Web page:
This year’s New York International Auto Show is heavily weighted toward new luxury and high-performance vehicles, making it feel like an American version of the Geneva Motor Show, where top-end brands traditionally display their latest and greatest.
Maserati hosted the North American reveal of its first sport utility, the Levante. Mercedes unveiled three new models from its AMG performance arm: the C63 Cabriolet, the GLC43, and the E43. Nissan further amped up its already monstrous GT-R to 565 horepower and 467 lb-ft of torque. Subaru showed off the new Impreza sedan and hatchback. Genesis, Hyundai’s new luxury division, explored a two-door coupe concept with the “New York.” Infiniti brought out the QX70 Limited, a gussied up, high-trim level iteration of its midsize crossover.
The Americans had a strong showing, too. Chevrolet presented the 640-horsepower Camaro ZL1, which is already a cult classic based purely on its numbers. Buick took the wraps off of an upgraded new Encore. Jeep presented a duo of new high-end versions of the Grand Cherokee, the Trailhawk (more off-roading grunt) and the Summit (more luxurious and leather-bound).
The most noteworthy American sheet metal, however, came from Lincoln: a stunning—and stunningly large—new Navigator concept glamorous enough to take on Range Rover and other high-end luxury SUVs. The glitzy behemoth features blond teak wood accents, a customizable rear closet—as design director David Woodhouse said, fit for Colin Firth’s Kingsman: The Secret Service character—and gull-wing doors as long as full-length couches. The Navigator has long been a key model for Lincoln as well as the one that attracts the youngest and most affluent buyers to the brand.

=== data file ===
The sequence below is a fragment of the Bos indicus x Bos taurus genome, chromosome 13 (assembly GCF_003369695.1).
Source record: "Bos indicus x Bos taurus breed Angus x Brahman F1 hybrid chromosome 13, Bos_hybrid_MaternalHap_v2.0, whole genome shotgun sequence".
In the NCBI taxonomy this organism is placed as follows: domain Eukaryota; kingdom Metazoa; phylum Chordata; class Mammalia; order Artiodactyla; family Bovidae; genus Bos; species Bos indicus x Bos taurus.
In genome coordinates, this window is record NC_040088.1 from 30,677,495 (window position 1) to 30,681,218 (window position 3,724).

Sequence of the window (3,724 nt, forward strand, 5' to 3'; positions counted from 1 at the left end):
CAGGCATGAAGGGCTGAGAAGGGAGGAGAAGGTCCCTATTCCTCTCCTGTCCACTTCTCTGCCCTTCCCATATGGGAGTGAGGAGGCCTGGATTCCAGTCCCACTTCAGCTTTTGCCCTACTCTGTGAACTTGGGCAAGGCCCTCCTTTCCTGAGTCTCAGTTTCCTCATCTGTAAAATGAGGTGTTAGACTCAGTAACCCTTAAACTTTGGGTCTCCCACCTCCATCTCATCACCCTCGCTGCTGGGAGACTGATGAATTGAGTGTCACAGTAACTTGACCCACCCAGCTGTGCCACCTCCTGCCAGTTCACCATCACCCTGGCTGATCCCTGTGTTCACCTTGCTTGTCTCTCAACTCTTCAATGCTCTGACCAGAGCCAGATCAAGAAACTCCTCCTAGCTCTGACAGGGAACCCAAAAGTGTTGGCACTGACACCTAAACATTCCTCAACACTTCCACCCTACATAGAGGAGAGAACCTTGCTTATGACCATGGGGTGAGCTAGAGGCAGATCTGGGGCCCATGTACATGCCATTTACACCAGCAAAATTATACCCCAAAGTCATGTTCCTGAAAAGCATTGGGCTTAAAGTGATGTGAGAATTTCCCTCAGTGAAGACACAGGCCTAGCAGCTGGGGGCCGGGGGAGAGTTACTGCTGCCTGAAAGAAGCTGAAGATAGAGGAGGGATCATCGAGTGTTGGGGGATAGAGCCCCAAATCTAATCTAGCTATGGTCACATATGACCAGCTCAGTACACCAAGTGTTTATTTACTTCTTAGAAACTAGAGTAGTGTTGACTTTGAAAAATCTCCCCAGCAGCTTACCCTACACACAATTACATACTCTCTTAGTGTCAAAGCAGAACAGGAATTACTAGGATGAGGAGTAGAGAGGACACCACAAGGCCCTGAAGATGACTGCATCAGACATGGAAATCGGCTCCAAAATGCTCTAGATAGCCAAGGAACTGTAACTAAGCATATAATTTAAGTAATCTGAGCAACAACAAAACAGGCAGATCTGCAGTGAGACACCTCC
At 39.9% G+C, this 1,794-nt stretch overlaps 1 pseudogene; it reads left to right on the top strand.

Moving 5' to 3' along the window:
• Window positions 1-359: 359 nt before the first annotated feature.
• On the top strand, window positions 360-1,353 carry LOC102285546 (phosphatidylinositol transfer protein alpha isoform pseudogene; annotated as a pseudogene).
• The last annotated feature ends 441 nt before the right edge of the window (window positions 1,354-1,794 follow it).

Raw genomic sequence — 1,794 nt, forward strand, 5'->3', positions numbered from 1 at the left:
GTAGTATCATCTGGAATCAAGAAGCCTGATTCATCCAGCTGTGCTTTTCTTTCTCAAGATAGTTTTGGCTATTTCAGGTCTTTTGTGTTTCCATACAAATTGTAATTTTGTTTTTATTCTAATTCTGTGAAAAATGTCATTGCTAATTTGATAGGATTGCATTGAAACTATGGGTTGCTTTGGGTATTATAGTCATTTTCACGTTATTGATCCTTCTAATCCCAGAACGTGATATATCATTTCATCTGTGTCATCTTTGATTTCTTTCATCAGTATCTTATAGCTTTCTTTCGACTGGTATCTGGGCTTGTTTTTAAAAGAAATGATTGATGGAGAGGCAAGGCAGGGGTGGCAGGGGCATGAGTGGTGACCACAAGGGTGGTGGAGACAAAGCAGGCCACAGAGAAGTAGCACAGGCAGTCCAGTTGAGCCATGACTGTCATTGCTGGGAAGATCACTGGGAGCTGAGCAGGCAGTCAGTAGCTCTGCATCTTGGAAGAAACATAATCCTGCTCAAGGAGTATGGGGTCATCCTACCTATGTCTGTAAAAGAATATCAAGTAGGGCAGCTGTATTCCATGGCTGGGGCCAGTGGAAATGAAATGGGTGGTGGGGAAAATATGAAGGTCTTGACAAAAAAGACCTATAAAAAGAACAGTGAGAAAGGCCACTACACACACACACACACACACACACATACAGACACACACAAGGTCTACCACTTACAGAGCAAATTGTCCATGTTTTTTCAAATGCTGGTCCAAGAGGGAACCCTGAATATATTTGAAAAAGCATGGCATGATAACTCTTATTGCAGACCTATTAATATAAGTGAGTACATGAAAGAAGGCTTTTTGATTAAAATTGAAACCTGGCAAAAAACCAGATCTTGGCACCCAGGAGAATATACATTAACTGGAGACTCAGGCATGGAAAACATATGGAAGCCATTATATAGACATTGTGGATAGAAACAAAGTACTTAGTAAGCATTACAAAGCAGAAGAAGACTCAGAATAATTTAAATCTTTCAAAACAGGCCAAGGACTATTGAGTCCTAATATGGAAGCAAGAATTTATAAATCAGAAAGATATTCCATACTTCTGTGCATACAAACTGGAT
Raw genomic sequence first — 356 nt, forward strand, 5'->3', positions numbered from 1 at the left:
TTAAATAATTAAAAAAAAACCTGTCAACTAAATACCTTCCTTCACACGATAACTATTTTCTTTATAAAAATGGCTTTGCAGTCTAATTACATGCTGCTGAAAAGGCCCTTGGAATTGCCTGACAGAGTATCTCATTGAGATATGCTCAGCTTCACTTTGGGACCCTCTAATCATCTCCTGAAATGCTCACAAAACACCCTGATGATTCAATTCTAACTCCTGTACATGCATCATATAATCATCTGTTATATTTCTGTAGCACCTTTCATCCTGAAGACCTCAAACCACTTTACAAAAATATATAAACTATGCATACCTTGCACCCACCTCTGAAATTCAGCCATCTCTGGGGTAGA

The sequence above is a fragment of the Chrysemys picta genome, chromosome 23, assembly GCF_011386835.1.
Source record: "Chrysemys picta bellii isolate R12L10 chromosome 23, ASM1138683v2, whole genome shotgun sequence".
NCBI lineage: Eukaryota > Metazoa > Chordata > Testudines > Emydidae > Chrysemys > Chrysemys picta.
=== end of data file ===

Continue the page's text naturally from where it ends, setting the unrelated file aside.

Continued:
Sadly, Lincoln admits that those dramatic doors won’t make it to the streets, but the company promises that the rest of the vehicle strongly hints at the production version that we’ll see next year. Here’s hoping.
Porsche unveiled not one, not two, but THREE new vehicles, starting with a four-cylinder version of its popular Macan crossover, which Porsche promises to price below $50,000. That was followed by another four-cylinder, the 718 Boxster, a new version of the mid-engine sports car named after a legendary race car from the ‘50s and ‘60s. Rounding out the trio was the mind-blowing 911 R, a hyper-lightweight naturally aspirated limited edition (only 991 will be made), which is already sold out.
Mazda surprised the world with what may be the prettiest production car they’ve ever shown: the MX-5 RF. (The MX-5 stands for Miata and the RF for retractable fastback.) The Miata has been a huge and continuing success story for the Japanese carmaker, and the hope is that the RF will bring new, more affluent sports car buyers to the brand.
Finally, Audi arguably stole the show with the sexy R8 Spyder. What else should you expect from Audi, the company that has won Le Mans more often than any other manufacturer in the last two decades? The original R8’s launch marked the beginning of the brand’s turnaround and sales success story in the United States, which continues today.
Stay tuned for the first R8 drive, coming soon.